• Prolonged use of oral contraceptives can be linked to cervical cancer risk. A woman’s chances of incurring the disease may be doubled when she uses oral contraceptives for more than five years.
  • Intrauterine device is found to lessen cervical cancer risk. However, it’s still best to weigh its advantages and disadvantages with your doctor so that you can determine whether it’s the best choice for you or not.
  • Having more than three full-term pregnancies increases cervical cancer risk. While experts still don’t find a clear link between pregnancies and cervical cancer, some believe that unprotected sex (in order to get pregnant) and hormonal changes may be responsible why mothers of three or more children are more prone to the disease. In addition, women who gave birth before 17 years old are twice more likely to develop cervical cancer as opposed to those who didn’t get pregnant until age 25.
  • A history of cervical cancer in the family can double or triple a woman’s risk for developing the condition.
  • Low intake of fruits and vegetables and being overweight can also put a woman at a higher risk for cervical cancer.
  • Socio-economic status also plays a role in a woman’s risk. Those who are experiencing poverty may not have access or means to undergo pap tests, which is an essential cervical cancer screening procedure.

 

Prevention

  • Cervical cancer can be kept at bay through early detection of pre-cancers and steering clear of risk factors that you can control.
  • Women should go for regular Pap smear and HPV tests to detect pre-cancer conditions early on and address them before they actually develop into cervical cancer.
  • At the same time, it also pays to be protected during sexual intercourse, especially for those who are sexually active and have multiple partners. This helps avoid contact with HPV, a major risk factor to cervical cancer, and other sexually transmitted diseases.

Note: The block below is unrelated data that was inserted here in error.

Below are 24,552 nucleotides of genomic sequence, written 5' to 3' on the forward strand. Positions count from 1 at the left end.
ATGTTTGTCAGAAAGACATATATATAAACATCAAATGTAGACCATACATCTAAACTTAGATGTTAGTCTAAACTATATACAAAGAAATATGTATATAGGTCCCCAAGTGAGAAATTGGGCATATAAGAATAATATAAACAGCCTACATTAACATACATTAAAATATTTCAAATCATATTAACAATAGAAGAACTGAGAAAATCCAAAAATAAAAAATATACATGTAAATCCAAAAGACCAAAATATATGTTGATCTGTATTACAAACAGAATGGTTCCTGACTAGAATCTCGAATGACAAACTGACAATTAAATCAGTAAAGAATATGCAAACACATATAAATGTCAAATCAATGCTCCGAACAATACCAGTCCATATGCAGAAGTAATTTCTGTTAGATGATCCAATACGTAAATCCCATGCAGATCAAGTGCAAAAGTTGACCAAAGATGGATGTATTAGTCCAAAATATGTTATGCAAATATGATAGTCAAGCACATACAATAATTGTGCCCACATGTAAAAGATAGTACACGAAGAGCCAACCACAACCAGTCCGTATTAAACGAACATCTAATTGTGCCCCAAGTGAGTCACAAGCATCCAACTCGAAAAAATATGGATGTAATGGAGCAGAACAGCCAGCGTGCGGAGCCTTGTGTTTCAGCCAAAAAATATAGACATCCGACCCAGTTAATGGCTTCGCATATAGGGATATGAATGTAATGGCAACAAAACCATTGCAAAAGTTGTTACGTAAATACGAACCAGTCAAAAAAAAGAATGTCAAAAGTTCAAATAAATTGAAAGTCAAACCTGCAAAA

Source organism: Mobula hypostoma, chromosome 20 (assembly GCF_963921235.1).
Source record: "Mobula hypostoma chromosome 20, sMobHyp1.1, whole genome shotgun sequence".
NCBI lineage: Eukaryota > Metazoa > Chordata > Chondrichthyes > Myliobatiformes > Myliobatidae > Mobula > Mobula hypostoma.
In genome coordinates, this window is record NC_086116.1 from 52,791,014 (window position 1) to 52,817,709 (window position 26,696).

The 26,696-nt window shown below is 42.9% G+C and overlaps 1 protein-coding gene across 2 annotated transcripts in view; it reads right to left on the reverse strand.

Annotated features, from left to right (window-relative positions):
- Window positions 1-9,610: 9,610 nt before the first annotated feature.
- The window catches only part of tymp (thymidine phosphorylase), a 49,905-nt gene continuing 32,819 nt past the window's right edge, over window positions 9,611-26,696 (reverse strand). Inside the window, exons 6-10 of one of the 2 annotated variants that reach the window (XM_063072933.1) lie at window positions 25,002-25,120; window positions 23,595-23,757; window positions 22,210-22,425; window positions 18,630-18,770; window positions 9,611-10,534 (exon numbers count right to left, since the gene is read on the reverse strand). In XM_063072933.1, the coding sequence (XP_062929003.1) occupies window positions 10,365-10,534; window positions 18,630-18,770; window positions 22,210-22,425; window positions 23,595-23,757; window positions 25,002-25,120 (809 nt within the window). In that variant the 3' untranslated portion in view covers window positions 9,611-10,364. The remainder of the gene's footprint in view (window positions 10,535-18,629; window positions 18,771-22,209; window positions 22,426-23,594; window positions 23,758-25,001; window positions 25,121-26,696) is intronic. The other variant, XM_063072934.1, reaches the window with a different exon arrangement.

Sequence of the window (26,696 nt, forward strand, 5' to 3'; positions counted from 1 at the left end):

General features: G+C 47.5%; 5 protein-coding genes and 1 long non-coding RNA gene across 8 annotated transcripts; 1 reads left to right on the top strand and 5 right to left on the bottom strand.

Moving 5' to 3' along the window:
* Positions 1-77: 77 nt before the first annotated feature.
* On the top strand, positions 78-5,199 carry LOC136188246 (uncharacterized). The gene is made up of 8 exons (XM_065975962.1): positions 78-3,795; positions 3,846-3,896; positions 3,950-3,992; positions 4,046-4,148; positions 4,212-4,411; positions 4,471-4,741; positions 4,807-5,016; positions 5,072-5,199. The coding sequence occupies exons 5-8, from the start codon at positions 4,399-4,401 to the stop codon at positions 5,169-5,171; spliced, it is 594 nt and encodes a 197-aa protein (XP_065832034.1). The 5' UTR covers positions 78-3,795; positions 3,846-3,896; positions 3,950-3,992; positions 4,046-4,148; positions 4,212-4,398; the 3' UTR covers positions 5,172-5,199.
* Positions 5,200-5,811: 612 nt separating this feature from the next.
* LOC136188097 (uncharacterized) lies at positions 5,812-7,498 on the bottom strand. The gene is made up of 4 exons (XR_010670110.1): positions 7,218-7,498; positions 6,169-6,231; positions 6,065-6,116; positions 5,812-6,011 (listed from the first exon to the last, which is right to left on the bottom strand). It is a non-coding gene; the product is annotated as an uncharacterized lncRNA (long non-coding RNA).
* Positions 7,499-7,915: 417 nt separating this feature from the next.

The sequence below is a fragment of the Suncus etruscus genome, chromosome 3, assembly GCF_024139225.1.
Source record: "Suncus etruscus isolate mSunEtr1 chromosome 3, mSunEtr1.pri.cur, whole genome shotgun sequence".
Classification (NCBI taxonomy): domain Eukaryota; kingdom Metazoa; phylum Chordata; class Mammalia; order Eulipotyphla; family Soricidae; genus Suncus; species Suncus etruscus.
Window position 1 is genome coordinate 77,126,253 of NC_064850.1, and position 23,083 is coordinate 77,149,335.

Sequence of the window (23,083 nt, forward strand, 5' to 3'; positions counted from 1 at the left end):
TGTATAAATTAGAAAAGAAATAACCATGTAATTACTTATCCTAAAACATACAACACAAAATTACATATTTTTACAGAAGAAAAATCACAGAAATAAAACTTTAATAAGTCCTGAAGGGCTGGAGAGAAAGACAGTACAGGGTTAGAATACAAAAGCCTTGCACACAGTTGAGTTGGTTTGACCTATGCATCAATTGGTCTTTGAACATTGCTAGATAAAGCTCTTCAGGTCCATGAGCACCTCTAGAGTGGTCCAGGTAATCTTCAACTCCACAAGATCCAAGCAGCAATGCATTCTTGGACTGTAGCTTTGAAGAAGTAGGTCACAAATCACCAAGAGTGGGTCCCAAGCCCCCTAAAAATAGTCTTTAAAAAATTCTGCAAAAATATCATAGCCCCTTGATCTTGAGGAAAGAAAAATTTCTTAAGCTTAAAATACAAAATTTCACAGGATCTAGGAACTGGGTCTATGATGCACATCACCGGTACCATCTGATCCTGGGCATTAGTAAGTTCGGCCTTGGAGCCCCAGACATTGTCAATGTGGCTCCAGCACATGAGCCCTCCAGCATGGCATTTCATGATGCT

• Making smarter lifestyle choices like quitting tobacco use and going for a healthy diet can also help lessen a woman’s likelihood of developing the disease.

 

Diagnostic Tests for Detection

Cervical cancer can be detected through several procedures. Usually, these tests are recommended if you have an abnormal Pap test result.

  • Colposcopy – A colposcopy is a procedure that examines the cervix and gives a magnified view of its wall, which allows the doctor to see if there are abnormal areas.
  • Biopsy – Biopsy is a procedure that involves collecting sample tissues in the cervix to determine the presence of cancer.
  • Imaging tests – Imaging tests such as X-ray, CT scan, MRI, intravenous urography, and positron emission tomography can be done to generate detailed views of the interior parts of the body and detect cancer presence and metastasis.

Cervical cancer remains a top health concern for women all over the world, and New Hope Medical Center is here to provide a variety of treatment options for the disease. Our goal is to address the condition without compromising the quality of life of our patients. If you want to know more about holistic cancer treatment options, we’d be happy to assist you.

Glossary

  • Benign – not malignant; not recurrent; not cancerous.
  • Biopsy – the removal and examination of a small piece of tissue from the living body to determine if cancer cells are present.
  • Chemotherapy – a treatment for disease by using chemical agents.
  • Chlamydia – a bacterial infection spread by sexual contact which can infect the female reproductive tract.
  • Metastasis – cancer spread
  • Dysplasia – abnormal cells found on a pap smear report which shows alteration in size, shape, and organization of adult cervical cells.
  • Dyspareunia – difficult or painful intercourse.
  • Dysuria – painful or difficult urination.
  • Precancerous cells – cells which tend to become cancerous cells; a pathologic process that eventually tends to become malignant.